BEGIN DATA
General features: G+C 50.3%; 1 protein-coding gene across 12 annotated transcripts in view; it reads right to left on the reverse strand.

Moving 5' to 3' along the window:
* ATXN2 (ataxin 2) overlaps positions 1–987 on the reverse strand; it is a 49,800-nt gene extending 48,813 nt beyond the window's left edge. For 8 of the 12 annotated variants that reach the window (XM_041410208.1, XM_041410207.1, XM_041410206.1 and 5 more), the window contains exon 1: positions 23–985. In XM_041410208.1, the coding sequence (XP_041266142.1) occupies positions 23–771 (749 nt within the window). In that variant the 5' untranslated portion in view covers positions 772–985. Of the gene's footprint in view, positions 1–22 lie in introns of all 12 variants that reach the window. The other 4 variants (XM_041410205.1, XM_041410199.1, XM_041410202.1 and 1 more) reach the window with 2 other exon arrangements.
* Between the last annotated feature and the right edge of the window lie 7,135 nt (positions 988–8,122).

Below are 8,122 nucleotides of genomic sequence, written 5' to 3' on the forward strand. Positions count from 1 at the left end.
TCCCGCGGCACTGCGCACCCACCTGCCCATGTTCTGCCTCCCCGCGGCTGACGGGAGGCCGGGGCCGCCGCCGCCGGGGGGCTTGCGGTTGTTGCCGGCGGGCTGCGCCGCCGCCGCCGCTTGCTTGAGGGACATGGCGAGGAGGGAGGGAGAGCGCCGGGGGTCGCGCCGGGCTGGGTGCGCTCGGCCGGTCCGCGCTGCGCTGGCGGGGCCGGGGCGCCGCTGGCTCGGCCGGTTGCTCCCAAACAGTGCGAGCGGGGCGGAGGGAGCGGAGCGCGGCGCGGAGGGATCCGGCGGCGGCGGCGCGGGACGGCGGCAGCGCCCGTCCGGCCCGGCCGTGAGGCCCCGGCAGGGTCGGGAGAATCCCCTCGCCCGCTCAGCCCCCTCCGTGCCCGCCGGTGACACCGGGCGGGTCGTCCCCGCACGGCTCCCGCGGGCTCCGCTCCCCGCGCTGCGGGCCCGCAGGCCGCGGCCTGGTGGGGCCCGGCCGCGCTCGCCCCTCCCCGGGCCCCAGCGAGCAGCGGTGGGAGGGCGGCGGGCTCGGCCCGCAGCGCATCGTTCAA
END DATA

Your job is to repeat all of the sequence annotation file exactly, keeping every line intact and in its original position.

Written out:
General features: G+C 50.3%; 1 protein-coding gene across 12 annotated transcripts in view; it reads right to left on the reverse strand.

Moving 5' to 3' along the window:
* ATXN2 (ataxin 2) overlaps positions 1–987 on the reverse strand; it is a 49,800-nt gene extending 48,813 nt beyond the window's left edge. For 8 of the 12 annotated variants that reach the window (XM_041410208.1, XM_041410207.1, XM_041410206.1 and 5 more), the window contains exon 1: positions 23–985. In XM_041410208.1, the coding sequence (XP_041266142.1) occupies positions 23–771 (749 nt within the window). In that variant the 5' untranslated portion in view covers positions 772–985. Of the gene's footprint in view, positions 1–22 lie in introns of all 12 variants that reach the window. The other 4 variants (XM_041410205.1, XM_041410199.1, XM_041410202.1 and 1 more) reach the window with 2 other exon arrangements.
* Between the last annotated feature and the right edge of the window lie 7,135 nt (positions 988–8,122).

Below are 8,122 nucleotides of genomic sequence, written 5' to 3' on the forward strand. Positions count from 1 at the left end.
TCCCGCGGCACTGCGCACCCACCTGCCCATGTTCTGCCTCCCCGCGGCTGACGGGAGGCCGGGGCCGCCGCCGCCGGGGGGCTTGCGGTTGTTGCCGGCGGGCTGCGCCGCCGCCGCCGCTTGCTTGAGGGACATGGCGAGGAGGGAGGGAGAGCGCCGGGGGTCGCGCCGGGCTGGGTGCGCTCGGCCGGTCCGCGCTGCGCTGGCGGGGCCGGGGCGCCGCTGGCTCGGCCGGTTGCTCCCAAACAGTGCGAGCGGGGCGGAGGGAGCGGAGCGCGGCGCGGAGGGATCCGGCGGCGGCGGCGCGGGACGGCGGCAGCGCCCGTCCGGCCCGGCCGTGAGGCCCCGGCAGGGTCGGGAGAATCCCCTCGCCCGCTCAGCCCCCTCCGTGCCCGCCGGTGACACCGGGCGGGTCGTCCCCGCACGGCTCCCGCGGGCTCCGCTCCCCGCGCTGCGGGCCCGCAGGCCGCGGCCTGGTGGGGCCCGGCCGCGCTCGCCCCTCCCCGGGCCCCAGCGAGCAGCGGTGGGAGGGCGGCGGGCTCGGCCCGCAGCGCATCGTTCAA